Faster Facial Analytics using an FPGA


The quality and price of image sensors has seen a huge improvement over the past decade, we are now seeing increased adoption of cameras in the automotive sector. One new application is a driver facing camera that can monitor the driver for signs of drowsiness. If the driver is about to fall asleep, we can trigger an alarm. Implementing a system like this requires a camera and an embedded processor to analyze the video stream, looking for the driver’s face and performing facial landmark detection to determine the location of their eye lids.

We have recently worked with the company Eyeris who specializes in these facial analytics software algorithms. However, they were having a problem, the software algorithms ran too slowly on an embedded processor.  They came to Efinix, a company that specializes in programmable hardware acceleration platforms, who contacted us to help them convert this facial analysis written in software into hardware that can run on an FPGA.

In the video below shows three versions of the facial analytics demo. First, running on the embedded processor (~5 frames per second), then running on an FPGA (~13 FPS), and finally on a smaller video canvas (~15 FPS). You can see that the responsiveness improves tremendously by using the FPGA to accelerate this application. Eyeris showed this demo to some of their customers during CES this year:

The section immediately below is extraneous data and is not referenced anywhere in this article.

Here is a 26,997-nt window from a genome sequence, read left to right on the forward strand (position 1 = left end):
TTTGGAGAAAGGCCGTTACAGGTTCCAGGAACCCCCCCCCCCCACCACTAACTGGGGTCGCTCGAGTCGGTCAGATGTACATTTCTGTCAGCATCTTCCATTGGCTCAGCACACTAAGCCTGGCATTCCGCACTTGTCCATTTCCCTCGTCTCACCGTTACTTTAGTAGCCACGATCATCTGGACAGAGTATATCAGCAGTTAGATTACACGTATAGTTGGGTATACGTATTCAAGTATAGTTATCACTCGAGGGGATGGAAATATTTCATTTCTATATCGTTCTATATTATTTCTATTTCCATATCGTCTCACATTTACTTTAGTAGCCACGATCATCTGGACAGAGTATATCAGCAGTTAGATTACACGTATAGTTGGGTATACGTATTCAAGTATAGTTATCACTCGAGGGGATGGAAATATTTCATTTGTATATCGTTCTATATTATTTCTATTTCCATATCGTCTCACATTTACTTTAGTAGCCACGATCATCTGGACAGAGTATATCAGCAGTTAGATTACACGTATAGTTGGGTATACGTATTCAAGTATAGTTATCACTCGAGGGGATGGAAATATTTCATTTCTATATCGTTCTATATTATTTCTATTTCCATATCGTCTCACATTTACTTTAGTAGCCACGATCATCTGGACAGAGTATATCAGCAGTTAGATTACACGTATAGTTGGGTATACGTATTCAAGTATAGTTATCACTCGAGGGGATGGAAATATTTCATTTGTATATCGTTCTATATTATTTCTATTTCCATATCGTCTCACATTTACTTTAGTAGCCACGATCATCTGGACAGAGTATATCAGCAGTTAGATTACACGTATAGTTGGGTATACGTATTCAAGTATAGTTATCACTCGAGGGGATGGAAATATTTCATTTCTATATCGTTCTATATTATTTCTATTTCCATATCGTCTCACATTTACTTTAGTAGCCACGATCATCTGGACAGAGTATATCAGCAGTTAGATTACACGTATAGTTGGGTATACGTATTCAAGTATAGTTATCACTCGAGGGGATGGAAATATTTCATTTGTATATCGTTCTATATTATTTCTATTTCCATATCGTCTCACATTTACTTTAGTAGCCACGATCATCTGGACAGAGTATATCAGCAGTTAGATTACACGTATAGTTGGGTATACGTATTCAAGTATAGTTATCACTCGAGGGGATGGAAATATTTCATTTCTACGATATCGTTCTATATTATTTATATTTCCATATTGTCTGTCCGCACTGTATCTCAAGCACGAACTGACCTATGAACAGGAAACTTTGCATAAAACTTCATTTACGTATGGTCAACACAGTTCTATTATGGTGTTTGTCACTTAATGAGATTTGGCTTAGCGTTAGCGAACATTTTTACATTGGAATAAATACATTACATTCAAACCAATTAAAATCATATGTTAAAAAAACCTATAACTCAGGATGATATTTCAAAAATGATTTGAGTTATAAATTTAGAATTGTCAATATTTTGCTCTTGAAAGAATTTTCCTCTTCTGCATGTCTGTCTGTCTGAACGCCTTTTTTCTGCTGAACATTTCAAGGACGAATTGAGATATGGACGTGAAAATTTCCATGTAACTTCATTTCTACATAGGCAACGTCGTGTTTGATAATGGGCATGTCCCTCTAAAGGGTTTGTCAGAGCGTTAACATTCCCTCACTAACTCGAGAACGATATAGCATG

Facial Analytics Pipeline

The facial analytics pipeline we were using is shown in the figure below. The algorithm starts with the face detection to find a bounding box surrounding the largest face in the current camera frame. Within the bounding box, we then find the locations of the facial landmarks (the dots in the image). Based on the facial landmark locations, several prediction models are then used to estimate the head pose (yaw, pitch and roll), eye-openness, gender, age, and emotion. For more details please contact Eyeris directly.


Target Platform

Eyeris was originally using a Raspberry Pi 3 board with the following specs:

  • ARM Cortex-A53 CPU, 64-bit Quad-Core
  • 1.2 GHz
  • 1GB RAM – LPDDR2

We sped this up by targeting Aldec’s Tysom-1 Zynq board with a Xilinx Zynq-7000 XC7Z030:

  • ARM Cortex-A9 CPU, 32-bit Dual-Core
  • 667 MHz
  • 512 MB RAM – DDR3
  • Kintex-7 FPGA: 125K Logic Cells, 157K Flip-Flops, 9.3Mb RAM, 400 DSP

We used high-level synthesis to move certain compute intensive functions from the ARM processor onto the FPGA. By using high-level synthesis technology, the optimized algorithms can still be implemented in software (C/C++) and also verified in a standard software development setup by running it on a CPU. After the functionality is verified, we then use the HLS-generated Verilog RTL to program the FPGA. The rest of the non-accelerated portion of the program then runs on the ARM processor of the SoC-FPGA.

More Detailed Video

I have a more detailed video below with more explanation below:

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